I might add that even if a person has a legitimate reason to change churches, there is a right way and a wrong way to leave. The right way is to leave quietly, grateful to God for what was learned, eager to accept the challenges and opportunities of a new place of service, willing to forgive anyone who has caused hurt, and committed to praying for the Body left behind. The wrong way is to leave with anger and bitterness, stirring up others to leave, writing letters, spreading rumors, distorting the truth. The latter way destroys the church and brings the judgment of God.
Just how serious is this matter of contributing to the destruction of a church? Verse 17 says that if anyone destroys the temple of God, “God will destroy him.” Notice that the discipline fits the crime. Destroy and you will be destroyed. Does this mean eternal punishment in hell? A quick look at the word translated “destroy” in a lexicon informs us that it is never used in the NT to refer to destruction in hell. It can, however, refer to physical judgment. And there certainly are cases where God took someone’s life prematurely because of sin. We read about that in the institution of the Lord’s Supper in 1 Cor. 11:29: “Anyone who eats and drinks without recognizing the body of the Lord eats and drinks judgment on himself. That is why many among you are weak and sick, and a number of you have fallen asleep.”
What we can say for sure here in 1 Cor. 3 is that God threatens to bring harm to the one who harms His church. What form that harm might take, I cannot say, but it is serious.
In verse 17 Paul gives us the reason God makes this threat:
The reason: the temple of God is holy. (17): “For the temple of God is holy, and that is what you are.” In the Old Testament the Holy of Holies was so sacred that anyone caught desecrating it, or even touching the forbidden objects within it, was summarily judged. Well, the local church is also holy to the Lord. If God judged the desecration of His temple in the OT, do you think He will overlook the desecration of His temple in the NT?
Friends, the bottom line is that I think the local church deserves more respect than it gets from many Christians today. Some people actually dress down when they come to church, wearing clothes they would never think of wearing to the office. That’s even true of pastors. I was privy to a conversation recently among a group of mega-church pastors concerning what they thought was appropriate dress for preaching. Oddly, the larger the church, the more likely it was that the pastor wore jeans with his shirt hanging out! Does that show appropriate respect to the office of pastor? I am reminded of a little-known fact about Ronald Reagan. He never went into the Oval Office without a coat and tie, not even when he was all by himself. The reason? Because he had such enormous respect for the office of the presidency.
Of course, there are even more important ways we can show respect at church than how we dress. Do we hold the church and its mission in high regard? Do we pray regularly for its leaders and its outreach? Do we prepare our hearts ahead of time to receive the message? Do we listen actively? Do we sing with a heart of worship? Do we seek to defend our church and speak well of it, as opposed to always pointing out its faults? Do we attend only when it’s convenient, or do we make it a godly habit?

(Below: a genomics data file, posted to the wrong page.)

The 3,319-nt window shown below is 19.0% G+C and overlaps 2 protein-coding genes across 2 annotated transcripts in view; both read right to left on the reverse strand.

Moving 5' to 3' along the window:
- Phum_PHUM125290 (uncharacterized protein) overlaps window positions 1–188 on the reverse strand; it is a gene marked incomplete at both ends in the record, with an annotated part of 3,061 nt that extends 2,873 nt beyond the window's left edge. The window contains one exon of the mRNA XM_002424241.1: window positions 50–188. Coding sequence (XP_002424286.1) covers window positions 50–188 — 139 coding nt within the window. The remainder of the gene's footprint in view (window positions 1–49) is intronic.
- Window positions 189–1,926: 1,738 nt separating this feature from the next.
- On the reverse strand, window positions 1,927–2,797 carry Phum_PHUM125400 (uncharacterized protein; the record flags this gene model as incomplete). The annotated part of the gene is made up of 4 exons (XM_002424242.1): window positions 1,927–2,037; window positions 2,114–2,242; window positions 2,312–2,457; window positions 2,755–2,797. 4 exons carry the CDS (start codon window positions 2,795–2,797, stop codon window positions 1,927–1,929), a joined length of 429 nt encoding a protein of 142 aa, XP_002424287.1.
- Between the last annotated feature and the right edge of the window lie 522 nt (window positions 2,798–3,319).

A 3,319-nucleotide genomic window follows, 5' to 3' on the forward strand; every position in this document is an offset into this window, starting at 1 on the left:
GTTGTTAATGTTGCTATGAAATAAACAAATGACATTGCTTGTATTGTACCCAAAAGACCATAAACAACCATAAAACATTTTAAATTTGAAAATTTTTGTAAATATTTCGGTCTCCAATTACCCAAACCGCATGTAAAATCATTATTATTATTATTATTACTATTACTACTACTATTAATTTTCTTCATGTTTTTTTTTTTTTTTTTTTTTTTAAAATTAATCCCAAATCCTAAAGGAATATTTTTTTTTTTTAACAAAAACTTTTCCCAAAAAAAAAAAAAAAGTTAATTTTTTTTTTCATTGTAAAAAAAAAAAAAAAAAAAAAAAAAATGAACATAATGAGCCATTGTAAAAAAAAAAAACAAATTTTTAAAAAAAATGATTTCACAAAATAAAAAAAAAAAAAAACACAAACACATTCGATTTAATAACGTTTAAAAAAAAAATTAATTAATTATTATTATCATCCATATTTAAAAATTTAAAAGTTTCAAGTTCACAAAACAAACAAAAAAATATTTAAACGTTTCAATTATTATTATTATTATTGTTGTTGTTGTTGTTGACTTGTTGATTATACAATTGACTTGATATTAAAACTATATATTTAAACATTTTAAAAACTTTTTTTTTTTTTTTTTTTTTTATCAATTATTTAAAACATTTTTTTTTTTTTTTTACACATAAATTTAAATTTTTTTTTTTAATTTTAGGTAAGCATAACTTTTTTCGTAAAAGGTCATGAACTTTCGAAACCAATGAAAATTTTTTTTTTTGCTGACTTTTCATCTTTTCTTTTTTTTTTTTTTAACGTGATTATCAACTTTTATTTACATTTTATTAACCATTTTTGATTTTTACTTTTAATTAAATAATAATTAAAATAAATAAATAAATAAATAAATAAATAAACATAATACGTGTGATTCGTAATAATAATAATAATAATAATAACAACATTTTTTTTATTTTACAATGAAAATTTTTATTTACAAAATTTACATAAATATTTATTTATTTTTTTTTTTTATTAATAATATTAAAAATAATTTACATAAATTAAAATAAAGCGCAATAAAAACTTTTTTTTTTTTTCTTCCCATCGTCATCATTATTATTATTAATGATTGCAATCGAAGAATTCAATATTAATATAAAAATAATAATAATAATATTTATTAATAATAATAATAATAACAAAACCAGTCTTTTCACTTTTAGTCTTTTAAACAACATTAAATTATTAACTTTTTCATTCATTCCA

Just as we should seek to avoid grieving the Holy Spirit or quenching the Holy Spirit in our private lives, so we should avoid grieving or quenching His ministry to the Body. Friends, don’t forget that the local church is the apple of God’s eye.
The local church must reject human pride and seek God’s wisdom instead. (18-23)
Let’s read together the remainder of our text for today, 1 Cor. 3:18-23:
18 Do not deceive yourselves. If any of you think you are wise by the standards of this age, you should become “fools” so that you may become wise. 19 For the wisdom of this world is foolishness in God’s sight. As it is written: “He catches the wise in their craftiness”; 20 and again, “The Lord knows that the thoughts of the wise are futile.” 21 So then, no more boasting about human leaders! All things are yours, 22 whether Paul or Apollos or Cephas or the world or life or death or the present or the future—all are yours, 23 and you are of Christ, and Christ is of God.
The connection between this paragraph and the previous portion of 1 Cor. 3 seems to be that one of the quickest ways to destroy a church is to substitute human wisdom for God’s wisdom. In fact, it may be true that every case of desecration of God’s temple begins right at this point.
False doctrine, which we earlier mentioned as one way to destroy a church, invariably has its origin in human wisdom. The same is true of division in the church. Listen to William Barclay’s insight on this:
“It is by this very intellectual, worldly wisdom that the Corinthians assess the worth of different teachers and leaders. It is this pride in the human mind which makes them evaluate and criticize the way in which the message is delivered, the correctness of the rhetoric, the weight of the oratory, the subtleties of the arguments, rather than think only of the content of the message itself.” [ii]